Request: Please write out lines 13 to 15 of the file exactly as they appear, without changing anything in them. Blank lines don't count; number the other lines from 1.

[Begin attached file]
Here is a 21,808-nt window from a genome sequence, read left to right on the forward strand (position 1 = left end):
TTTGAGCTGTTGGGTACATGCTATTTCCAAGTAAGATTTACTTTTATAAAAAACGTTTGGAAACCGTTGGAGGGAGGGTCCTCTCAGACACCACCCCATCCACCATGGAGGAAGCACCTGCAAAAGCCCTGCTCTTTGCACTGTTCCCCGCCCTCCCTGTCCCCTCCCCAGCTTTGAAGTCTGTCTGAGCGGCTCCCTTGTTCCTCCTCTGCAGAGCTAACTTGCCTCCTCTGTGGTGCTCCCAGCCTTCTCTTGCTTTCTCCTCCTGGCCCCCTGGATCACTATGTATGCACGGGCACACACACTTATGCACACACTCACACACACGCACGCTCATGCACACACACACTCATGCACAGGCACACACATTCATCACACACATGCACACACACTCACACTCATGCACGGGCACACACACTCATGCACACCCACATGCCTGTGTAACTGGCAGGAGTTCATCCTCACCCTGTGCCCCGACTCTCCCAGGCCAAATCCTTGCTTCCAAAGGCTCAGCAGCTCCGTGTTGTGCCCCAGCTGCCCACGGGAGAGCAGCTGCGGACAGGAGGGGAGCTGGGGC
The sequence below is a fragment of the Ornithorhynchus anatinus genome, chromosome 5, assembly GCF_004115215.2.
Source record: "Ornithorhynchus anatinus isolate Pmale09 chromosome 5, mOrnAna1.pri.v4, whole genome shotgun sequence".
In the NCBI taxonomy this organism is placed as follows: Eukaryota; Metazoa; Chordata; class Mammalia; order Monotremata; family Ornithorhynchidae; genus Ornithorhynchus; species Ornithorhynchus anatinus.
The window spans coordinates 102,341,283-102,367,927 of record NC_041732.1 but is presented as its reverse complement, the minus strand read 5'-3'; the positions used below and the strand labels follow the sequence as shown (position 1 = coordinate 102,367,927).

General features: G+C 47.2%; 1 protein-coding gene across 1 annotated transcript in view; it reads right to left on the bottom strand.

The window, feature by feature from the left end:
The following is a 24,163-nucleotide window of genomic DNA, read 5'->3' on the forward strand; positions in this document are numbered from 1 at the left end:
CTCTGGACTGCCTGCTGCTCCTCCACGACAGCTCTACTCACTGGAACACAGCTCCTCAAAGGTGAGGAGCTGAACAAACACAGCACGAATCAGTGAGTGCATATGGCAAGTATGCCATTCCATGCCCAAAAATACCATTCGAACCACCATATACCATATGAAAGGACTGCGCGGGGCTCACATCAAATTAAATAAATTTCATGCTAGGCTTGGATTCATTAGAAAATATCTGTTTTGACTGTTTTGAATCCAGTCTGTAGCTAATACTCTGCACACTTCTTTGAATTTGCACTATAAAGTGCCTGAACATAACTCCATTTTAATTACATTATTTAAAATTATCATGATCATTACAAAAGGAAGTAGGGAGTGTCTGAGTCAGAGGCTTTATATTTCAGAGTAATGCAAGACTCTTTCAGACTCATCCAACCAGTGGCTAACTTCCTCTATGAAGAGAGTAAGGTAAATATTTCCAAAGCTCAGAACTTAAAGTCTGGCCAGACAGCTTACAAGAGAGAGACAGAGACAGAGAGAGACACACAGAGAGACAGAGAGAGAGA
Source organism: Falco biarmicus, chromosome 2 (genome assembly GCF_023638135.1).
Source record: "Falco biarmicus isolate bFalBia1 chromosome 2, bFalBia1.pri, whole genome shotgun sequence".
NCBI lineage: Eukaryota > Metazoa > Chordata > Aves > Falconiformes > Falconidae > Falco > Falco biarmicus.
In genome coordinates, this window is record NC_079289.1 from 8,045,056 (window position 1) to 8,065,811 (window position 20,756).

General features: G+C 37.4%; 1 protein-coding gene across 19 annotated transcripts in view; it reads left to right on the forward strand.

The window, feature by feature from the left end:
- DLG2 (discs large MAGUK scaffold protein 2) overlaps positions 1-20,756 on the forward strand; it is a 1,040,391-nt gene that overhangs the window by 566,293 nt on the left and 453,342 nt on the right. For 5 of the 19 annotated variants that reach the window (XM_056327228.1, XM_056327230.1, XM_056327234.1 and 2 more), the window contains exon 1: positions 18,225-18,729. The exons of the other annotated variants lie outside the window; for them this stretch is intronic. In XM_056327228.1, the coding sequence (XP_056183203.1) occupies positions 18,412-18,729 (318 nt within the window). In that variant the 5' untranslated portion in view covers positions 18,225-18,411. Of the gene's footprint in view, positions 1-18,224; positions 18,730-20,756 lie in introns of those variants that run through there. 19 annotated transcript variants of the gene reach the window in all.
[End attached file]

NCBI lineage: Eukaryota > Metazoa > Chordata > Aves > Falconiformes > Falconidae > Falco > Falco biarmicus.
In genome coordinates, this window is record NC_079289.1 from 8,045,056 (window position 1) to 8,065,811 (window position 20,756).

General features: G+C 37.4%; 1 protein-coding gene across 19 annotated transcripts in view; it reads left to right on the forward strand.